Science News About Ant and Other Social Insect Research
Wednesday, March 31, 2004
Tuesday, March 30, 2004
Hasselmann and Beye, 10.1073/pnas.0307147101: Martin Hasselmann and Martin Beye from the Martin-Luther University in Halle, Germany analyzed the sequence differences within and between honey bee populations of the sex determining locus csd (complementary sex determiner). With their findings they imply a new understanding of both the function of the multiallelic mechanism and the adaptive processes on the level of nucleotide sequences. In addition, with their first csd sequence data they believe now to have a notable basis for the avoidance of diploid males in bee selection programs by "allele-assisted breeding." This certainly will be of economic interest for bee keepers.
Friday, March 26, 2004
Apidologie: "Information flow and regulation of foraging activity in bumble bees (Bombus spp.)", by A. Dornhaus and L. Chittka.
Apidologie: In their review, R. Scheiner, R.E. Page and J. Erber are interested in the relationships between sensory responses of bees and behavior. They show that differences in the responsiveness of bees on sucrose seem to correlate with different behavioral roles. This seems to support the so called "response threshold model" for explaining the division of labor. Additionally, they explain how the responsiveness of individuals to task-related stimuli seems to cause foraging roles and via this mechanism bee colonies are grouping their individuals into the different task forces.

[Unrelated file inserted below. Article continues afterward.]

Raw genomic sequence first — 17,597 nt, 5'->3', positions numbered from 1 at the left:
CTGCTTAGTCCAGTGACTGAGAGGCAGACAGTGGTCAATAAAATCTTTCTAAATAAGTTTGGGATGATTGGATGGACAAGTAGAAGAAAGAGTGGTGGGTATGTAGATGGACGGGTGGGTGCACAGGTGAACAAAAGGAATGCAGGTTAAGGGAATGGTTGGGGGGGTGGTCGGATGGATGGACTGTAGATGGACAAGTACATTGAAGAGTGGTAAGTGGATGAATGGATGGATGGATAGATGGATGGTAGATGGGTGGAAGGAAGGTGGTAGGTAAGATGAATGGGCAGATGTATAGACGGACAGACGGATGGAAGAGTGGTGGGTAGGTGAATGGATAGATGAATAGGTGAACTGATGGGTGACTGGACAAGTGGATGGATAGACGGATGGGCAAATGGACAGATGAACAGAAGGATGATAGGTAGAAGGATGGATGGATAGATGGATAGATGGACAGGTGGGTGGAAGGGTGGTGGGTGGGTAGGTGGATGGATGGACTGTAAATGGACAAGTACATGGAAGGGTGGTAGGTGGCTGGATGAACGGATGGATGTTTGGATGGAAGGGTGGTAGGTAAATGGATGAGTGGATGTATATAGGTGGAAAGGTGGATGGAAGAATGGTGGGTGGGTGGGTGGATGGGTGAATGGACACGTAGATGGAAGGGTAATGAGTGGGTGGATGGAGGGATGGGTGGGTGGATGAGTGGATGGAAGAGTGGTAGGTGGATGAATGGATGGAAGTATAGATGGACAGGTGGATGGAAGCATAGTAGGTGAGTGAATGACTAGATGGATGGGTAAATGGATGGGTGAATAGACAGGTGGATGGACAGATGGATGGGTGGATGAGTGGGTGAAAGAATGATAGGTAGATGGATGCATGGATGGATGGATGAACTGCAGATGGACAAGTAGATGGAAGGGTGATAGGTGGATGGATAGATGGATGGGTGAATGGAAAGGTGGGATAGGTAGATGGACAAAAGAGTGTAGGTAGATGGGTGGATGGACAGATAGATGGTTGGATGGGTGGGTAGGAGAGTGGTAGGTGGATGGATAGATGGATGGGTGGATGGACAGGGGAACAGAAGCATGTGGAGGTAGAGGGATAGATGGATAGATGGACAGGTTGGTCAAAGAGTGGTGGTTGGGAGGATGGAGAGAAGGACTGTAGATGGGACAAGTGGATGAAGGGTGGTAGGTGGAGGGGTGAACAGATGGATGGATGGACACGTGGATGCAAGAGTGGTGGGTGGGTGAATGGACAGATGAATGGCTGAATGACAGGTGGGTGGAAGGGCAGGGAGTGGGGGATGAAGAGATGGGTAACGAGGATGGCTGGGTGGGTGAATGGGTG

Apidologie: "The vibration signal, modulatory communication and the organization of labor in honey bees, Apis mellifera" by S.S. Schneider and L.A. Lewis
Apidologie: "In recent years, renewed attention has been paid to the mechanisms of group decision making that underlie the nest-site selection process in honey bees. Tom Seeley and Kirk Visscher review the results of these new investigations."
Tuesday, March 23, 2004
Monday, March 22, 2004
Google Alert - Browse View German article on the findings of Hoelldobler and Co-Workers from Wuerzburg, Germany ond the mechanism how harvester ants do mark their foraging trails: by this, the article states, mass confrontations between nests are avoided, which would be likely as their choice for attractive meals is less abundant due to the arid environments they are living in.
Wednesday, March 03, 2004
PNAS: Endler, A., Liebig, J. et al. 101 (9): 2945 In colonies of the Florida Carpenter ant, Camponotus floridanus, the queen monopolizes reproduction. As long as she is present, workers are reluctant in producing own eggs. Until now is has been unknown how birth-control did function in ant societies. Scientiest of the Biocenter at the University of Wuerzburg, Germany, now solved this mystery: the queen writes her royal egg-laying interdiction directly onto the eggs...